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Since 1732, the Redemptorists — a congregation of missionary priests and brothers — have followed in Jesus’ footsteps, preaching the Word and serving the poor and most abandoned.
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in memoriam
Monday

Father Pierce Kenny: Priestly Dignity with a Common Touch

Redemptorist missionary, Father Pierce John Kenny, remembered as a dignified priest who never lost the common touch, died on June 25, 2012 at St. Joseph’s Hospital in Towson, MD under the care of his religious confreres at St. John Neumann Residence, Stella Maris in Timonium.

Father Kenny was born on November 28, 1943 in Brooklyn, New York, professed his first vows as a Redemptorist on August 2, 1963, and was ordained a priest on June 22, 1969.
 
After graduating from the Redemptorist Preparatory Seminary in North East, PA in 1962, he made his novitiate year in Ilchester, MD, and received his B.A. in philosophy from St. Alphonsus College in Suffield, CT in 1966. After completing his graduate studies in theology at Mount Saint Alphonsus Seminary in Esopus, NY, Father Kenny served on the foreign missions in South America at Telemaco Borba, Parana and Bela Vista.
 
He returned to the Baltimore Province as vocation director from 1974 until 1978 and was then appointed to St. Gerard’s parish in Lima, Ohio. The following year he returned to the then Vice-Province of Campo Grande where he worked for six more years in Ponta Grossa and Paranagua. June, 1986 found him stateside once again in Brooklyn for a year and then for the next five years at St. Clement’s Mission House in Ephrata, PA.
 
In 1992 he was transferred to St. Clement’s Parish in upstate New York at Saratoga Springs where he served until June 15, 1998 when he returned for the final time to his hometown. He remained a member of the OLPH community in Brooklyn until his death fourteen years later.
 
“When we were in the seminary, I remember him as a terrific athlete,” states his classmate, Father Gordon Cannoles. “He played all sports and was really good at them. Of course he was adept at studies, but I believe his real strength was his community spirit which he carried with him to the foreign missions. For example, I was assigned to Paraguay, just across the river from Pierce, when he was stationed in Brazil. In those days there were no Masses on Sunday evening so both communities would get together for a meal and a card game and to chat about the ministry. He could have watched TV but Pierce preferred to spend time with the confreres and this was the spirit that kept us all going. You have to understand that we were in the boondocks, so these community get-togethers became a real lifeline for us. I will always be grateful for his presence and joyful spirit at a time when our ministry was a physical challenge and we were all so far away from home.”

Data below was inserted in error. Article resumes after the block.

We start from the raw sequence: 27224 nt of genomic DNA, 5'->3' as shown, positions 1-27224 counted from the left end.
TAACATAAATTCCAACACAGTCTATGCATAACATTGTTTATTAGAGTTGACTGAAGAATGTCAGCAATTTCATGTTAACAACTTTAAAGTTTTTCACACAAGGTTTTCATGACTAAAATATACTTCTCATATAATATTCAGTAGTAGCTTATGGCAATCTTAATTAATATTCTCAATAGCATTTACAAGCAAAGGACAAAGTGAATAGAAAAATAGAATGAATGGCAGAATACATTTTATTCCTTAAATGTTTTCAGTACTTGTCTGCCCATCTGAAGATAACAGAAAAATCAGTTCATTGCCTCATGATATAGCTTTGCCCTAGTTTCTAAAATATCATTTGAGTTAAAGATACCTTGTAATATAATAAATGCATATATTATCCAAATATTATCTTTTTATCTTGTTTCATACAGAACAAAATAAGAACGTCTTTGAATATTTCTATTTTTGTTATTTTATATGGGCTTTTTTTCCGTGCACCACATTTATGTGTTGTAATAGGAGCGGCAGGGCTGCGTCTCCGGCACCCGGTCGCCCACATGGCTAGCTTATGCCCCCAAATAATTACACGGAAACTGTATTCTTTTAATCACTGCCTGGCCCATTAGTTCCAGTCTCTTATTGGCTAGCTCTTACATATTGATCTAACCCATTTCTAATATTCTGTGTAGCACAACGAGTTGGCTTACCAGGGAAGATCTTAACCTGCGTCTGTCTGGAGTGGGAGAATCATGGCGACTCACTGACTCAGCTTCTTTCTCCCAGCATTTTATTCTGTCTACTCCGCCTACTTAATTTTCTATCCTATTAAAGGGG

Father Pat Lynch, another classmate, agrees. “When I think of my contact with Pierce, first in the seminary and later in Lima, Ohio — we went there as a new team — the word ‘community’ comes to mind immediately. Pierce always had a great community attitude: ‘let’s get the men together, especially around a good meal or soiree.’ He was easy to be with and also down to earth: No frills. What you see is what you get. This is what attracted many people to him, especially the very ordinary people. Whether he was in Brazil or in the States, Pierce was likable and approachable and at the same time, respected. However, he also had a lighter side and I always enjoyed his unique sense of humor. He did things that were quietly funny. I recall a time in Lima when we went to an appreciation party for the Bingo workers. This was a dinner-dance and some of the couples were really expert ballroom dancers. Well, right in the middle of this elegant music, Pierce stands up and, with a very dignified demeanor, starts dancing by himself. Some of the ladies tried to hook up with him, but he was in a dancing world of his own. Can you picture him in his clerical suit, a bit on the pudgy side, making these hilarious dance moves but with a serious look on his face? We couldn’t stop laughing. He could appear distinguished and still not take himself too seriously.”
 
A third classmate, Father Kevin Moley, who was also his local superior and his provincial superior says, “Father Pierce was certainly one of the most popular men in our class. During our graduate studies in theology at the Mount, we team-taught a religion course at Presentation parish in Port Ewen, NY. I handled the preparatory materials and he fielded the question-and-answer periods. He was always pleasant, outgoing, and the type of confrere who loved community life, loved a good party, and was always willing to help in any way he could. I also believe that this is why illness was so unkind to him. Sickness took a real toll on him toward the end. Why? Because poor health prevented him from doing the ministerial and communal activities that he loved. But those of us who really knew him, remember the priest who could carry himself with dignity while never losing the common touch.”

 

Rev. Pierce Kenny, C.Ss.R.

  • Born: November 28, 1943
  • Professed: August 2, 1963
  • Ordained: June 22, 1969
  • Died: June 25, 2012

 

Services

Viewing
June 28
7 p.m. to 9 p.m. with wake service at 7:30 p.m.
Lower Church
Basilica of Our Lady of Perpetual Help
526 59th Street
Brooklyn, NY

Funeral
June 29
10 a.m.
Basilica of Our Lady of Perpetual Help

Burial
Cemetery of the Resurrection
Staten Island, NY